Avaliação da concentração de vitamina A materna e de neonatos prematuros e a termo
LIMA, Mayara Santa Rosa. Avaliação da concentração de vitamina A materna e de neonatos prematuros e a termo. 2015. 76f. Dissertação (Mestrado em Bioquímica) - Centro de Biociências, Universidade Federal do Rio Grande do Norte, Natal, 2015.
Lima, Mayara Santa Rosa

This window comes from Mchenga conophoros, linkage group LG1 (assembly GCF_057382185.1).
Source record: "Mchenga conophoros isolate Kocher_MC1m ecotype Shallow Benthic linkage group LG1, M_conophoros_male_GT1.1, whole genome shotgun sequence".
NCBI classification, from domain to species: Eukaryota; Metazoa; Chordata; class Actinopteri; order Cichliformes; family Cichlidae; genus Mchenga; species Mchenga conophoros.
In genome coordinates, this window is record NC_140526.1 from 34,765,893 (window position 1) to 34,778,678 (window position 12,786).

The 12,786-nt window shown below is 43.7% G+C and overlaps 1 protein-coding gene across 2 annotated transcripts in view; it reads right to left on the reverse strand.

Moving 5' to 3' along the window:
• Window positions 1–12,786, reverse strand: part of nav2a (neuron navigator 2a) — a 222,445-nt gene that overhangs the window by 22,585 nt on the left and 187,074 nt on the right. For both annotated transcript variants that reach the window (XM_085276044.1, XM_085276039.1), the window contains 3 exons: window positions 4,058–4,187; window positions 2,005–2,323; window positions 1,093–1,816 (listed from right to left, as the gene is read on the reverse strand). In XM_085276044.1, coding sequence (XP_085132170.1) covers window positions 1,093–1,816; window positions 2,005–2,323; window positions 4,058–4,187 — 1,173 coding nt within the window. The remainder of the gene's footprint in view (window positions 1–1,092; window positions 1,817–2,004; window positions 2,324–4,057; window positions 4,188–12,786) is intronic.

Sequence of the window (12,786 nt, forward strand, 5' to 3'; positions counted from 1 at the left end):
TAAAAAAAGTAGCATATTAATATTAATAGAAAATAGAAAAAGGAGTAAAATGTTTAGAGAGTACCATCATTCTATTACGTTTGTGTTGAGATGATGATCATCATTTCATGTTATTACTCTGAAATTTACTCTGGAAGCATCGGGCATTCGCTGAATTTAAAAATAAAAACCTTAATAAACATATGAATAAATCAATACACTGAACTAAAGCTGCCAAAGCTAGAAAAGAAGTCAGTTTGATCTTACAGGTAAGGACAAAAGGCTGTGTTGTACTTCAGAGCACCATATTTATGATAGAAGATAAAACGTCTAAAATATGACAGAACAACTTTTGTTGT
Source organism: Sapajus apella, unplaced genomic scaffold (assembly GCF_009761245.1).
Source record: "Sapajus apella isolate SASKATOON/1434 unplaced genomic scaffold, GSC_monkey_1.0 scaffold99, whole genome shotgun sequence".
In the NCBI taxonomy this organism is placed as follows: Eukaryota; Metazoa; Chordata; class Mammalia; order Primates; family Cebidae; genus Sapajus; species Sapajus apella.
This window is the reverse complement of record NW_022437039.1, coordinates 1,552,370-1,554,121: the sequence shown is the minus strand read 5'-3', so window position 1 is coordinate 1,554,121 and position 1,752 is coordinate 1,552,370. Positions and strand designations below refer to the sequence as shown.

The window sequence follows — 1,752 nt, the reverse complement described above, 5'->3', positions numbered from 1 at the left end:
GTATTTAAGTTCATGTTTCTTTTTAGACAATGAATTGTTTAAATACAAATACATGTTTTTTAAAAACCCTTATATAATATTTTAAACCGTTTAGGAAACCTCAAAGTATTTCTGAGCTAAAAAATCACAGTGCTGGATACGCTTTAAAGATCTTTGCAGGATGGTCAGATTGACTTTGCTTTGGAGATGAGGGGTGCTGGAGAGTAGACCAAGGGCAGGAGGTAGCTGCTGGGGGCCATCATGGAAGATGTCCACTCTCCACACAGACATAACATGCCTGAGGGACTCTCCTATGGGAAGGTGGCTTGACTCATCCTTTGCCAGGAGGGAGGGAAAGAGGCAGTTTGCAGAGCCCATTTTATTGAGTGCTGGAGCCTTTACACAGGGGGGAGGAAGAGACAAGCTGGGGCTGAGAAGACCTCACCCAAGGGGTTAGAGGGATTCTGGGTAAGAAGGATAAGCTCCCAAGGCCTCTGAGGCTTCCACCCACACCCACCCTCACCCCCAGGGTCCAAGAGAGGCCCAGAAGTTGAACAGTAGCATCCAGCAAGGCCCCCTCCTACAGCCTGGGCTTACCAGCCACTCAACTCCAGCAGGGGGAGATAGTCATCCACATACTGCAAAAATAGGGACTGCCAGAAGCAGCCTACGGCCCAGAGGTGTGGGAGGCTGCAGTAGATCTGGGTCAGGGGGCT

Vitamin A is an essential nutrient for many physiological processes such as growth and development, so that their adequate nutritional state is essential during pregnancy and lactation. Lactating women and children in breastfeeding are considered risk groups for vitamin A deficiency and some factors may increase the risk of vitamin A deficiency, such as prematurity. The aim of this work was to evaluate the vitamin A concentration in preterm and term lactating women and newborns by determination of retinol in maternal serum, umbilical cord serum and breast milk collected until 72 hours postpartum. 182 mothers were recruited and divided into preterm group (GPT; n = 118) and term group (GT, n = 64). In preterm group were also analyzed transition milk (7th-15th day; n = 68) and mature milk (30th-55th day; n = 46) samples. Retinol was analyzed by high-performance liquid chromatography (HPLC). Maternal retinol concentration in serum was 48.6 ± 12.3 µg/dL in GPT and 42.8 ± 16.3 µg/dL in the GT (p <0.01). Cord serum retinol was 20.4 ± 7.4 µg/dL in GPT and 23.2 ± 7.6 µg/dL in GT (p> 0.05). Among newborns, 43% of premature and 36% of term had low levels of serum retinol in umbilical cord (<20 µg/dL). In colostrum, the retinol in preterm and term groups had an average of 100.8 ± 49.0 µg/dL and 127.5 ± 65.1 µg/dL, respectively (p <0.05). The retinol average in preterm milk increased to 112.5 ± 49.7 µg/dL in transition phase and decreased to 57.2 ± 23.4 µg/dL in mature milk, differing significantly in all stages (p <0.05). When comparing with the recommendation of vitamin A intake (400 µg/day) GT colostrum reached the recommendation for infants, but in GPT the recommendation was not achieved at any stage. Mothers of premature infants had higher serum retinol than mothers at term; however, this was not reflected in serum retinol of umbilical cord, since premature had lower concentration of retinol. Such condition can be explained due to lower maternal physiological hemodilution and placental transfer of retinol to the fetus during preterm gestation. Comparison of retinol in colostrum showed lower concentrations in GPT; however the transition phase there was a significant increase of retinol content released by the mammary gland of preterm mothers. This situation highlights a specific physiological adaptation of prematurity, likely to more contribute to formation of hepatic reserves of retinol in premature infants.